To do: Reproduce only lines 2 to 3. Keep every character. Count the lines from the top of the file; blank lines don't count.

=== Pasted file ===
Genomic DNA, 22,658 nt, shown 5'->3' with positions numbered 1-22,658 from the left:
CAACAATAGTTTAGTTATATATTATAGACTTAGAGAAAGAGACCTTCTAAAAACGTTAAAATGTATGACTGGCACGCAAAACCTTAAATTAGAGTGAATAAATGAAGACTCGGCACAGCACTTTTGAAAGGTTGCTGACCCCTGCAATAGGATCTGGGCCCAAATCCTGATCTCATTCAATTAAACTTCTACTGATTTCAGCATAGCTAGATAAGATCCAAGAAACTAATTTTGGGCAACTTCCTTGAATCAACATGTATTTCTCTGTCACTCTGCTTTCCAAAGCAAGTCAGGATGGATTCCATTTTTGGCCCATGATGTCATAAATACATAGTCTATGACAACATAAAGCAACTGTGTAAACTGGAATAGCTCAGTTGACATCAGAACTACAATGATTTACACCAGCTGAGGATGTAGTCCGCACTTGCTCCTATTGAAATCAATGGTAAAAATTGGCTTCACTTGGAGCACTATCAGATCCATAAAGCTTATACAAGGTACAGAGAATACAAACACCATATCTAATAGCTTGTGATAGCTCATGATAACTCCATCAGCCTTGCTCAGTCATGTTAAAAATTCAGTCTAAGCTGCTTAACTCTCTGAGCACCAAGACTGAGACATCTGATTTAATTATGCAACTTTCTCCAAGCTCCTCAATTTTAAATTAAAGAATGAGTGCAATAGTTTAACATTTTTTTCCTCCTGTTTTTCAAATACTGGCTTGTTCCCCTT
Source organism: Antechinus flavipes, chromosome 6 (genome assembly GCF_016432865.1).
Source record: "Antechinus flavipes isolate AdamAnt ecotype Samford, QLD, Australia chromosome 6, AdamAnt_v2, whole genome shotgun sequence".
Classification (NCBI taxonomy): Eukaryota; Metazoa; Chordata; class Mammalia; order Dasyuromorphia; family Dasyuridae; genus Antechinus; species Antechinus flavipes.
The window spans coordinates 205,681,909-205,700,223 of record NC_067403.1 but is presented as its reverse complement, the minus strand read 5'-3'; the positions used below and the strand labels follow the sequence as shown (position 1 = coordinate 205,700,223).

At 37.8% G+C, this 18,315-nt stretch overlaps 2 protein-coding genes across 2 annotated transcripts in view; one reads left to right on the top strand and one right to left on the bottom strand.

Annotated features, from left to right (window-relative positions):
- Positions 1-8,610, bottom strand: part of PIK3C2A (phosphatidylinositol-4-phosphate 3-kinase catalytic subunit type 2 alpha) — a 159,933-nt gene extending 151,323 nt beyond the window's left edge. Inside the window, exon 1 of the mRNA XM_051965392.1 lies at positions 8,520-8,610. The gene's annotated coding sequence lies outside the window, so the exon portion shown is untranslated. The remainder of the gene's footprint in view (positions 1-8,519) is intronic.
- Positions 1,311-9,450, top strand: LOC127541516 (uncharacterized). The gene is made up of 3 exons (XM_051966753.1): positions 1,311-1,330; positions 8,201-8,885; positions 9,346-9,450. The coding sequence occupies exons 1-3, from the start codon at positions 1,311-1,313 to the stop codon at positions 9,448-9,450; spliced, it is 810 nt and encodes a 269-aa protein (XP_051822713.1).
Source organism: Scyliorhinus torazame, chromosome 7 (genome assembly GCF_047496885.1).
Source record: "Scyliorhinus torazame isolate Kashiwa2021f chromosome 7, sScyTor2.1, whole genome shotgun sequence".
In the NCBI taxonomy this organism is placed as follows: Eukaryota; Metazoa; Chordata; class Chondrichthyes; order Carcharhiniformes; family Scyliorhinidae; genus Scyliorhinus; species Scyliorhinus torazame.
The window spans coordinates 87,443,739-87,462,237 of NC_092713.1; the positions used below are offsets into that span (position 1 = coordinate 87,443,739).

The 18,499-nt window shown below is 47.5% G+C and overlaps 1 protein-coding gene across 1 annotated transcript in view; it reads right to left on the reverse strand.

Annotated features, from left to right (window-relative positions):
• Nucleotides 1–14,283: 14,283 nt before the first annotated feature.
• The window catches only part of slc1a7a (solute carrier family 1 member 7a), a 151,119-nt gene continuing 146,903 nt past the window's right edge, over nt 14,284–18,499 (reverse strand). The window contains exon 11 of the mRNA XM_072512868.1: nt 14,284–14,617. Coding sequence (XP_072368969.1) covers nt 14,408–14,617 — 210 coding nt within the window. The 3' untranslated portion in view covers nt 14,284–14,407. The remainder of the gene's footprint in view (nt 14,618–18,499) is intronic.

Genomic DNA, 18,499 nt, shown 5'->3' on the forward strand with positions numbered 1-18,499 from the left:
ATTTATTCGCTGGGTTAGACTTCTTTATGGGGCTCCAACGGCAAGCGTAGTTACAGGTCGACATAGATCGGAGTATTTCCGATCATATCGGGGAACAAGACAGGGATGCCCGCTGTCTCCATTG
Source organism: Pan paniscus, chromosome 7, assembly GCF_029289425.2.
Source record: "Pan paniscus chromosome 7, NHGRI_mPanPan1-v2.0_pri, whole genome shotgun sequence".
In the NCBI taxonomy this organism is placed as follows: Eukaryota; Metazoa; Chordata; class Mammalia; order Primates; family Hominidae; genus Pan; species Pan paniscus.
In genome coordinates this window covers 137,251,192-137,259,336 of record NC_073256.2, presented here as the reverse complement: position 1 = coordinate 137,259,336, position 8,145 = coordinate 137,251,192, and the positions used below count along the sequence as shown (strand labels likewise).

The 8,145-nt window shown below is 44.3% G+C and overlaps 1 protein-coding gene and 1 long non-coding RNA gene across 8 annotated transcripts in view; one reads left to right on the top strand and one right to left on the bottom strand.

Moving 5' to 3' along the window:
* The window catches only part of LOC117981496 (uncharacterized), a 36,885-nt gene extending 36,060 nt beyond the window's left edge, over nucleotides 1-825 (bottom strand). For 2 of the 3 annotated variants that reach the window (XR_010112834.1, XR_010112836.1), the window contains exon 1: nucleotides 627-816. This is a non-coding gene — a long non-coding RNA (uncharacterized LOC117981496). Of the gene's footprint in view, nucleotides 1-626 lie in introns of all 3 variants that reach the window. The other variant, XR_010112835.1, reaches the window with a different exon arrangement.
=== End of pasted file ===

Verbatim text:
CAACAATAGTTTAGTTATATATTATAGACTTAGAGAAAGAGACCTTCTAAAAACGTTAAAATGTATGACTGGCACGCAAAACCTTAAATTAGAGTGAATAAATGAAGACTCGGCACAGCACTTTTGAAAGGTTGCTGACCCCTGCAATAGGATCTGGGCCCAAATCCTGATCTCATTCAATTAAACTTCTACTGATTTCAGCATAGCTAGATAAGATCCAAGAAACTAATTTTGGGCAACTTCCTTGAATCAACATGTATTTCTCTGTCACTCTGCTTTCCAAAGCAAGTCAGGATGGATTCCATTTTTGGCCCATGATGTCATAAATACATAGTCTATGACAACATAAAGCAACTGTGTAAACTGGAATAGCTCAGTTGACATCAGAACTACAATGATTTACACCAGCTGAGGATGTAGTCCGCACTTGCTCCTATTGAAATCAATGGTAAAAATTGGCTTCACTTGGAGCACTATCAGATCCATAAAGCTTATACAAGGTACAGAGAATACAAACACCATATCTAATAGCTTGTGATAGCTCATGATAACTCCATCAGCCTTGCTCAGTCATGTTAAAAATTCAGTCTAAGCTGCTTAACTCTCTGAGCACCAAGACTGAGACATCTGATTTAATTATGCAACTTTCTCCAAGCTCCTCAATTTTAAATTAAAGAATGAGTGCAATAGTTTAACATTTTTTTCCTCCTGTTTTTCAAATACTGGCTTGTTCCCCTT
Source organism: Antechinus flavipes, chromosome 6 (genome assembly GCF_016432865.1).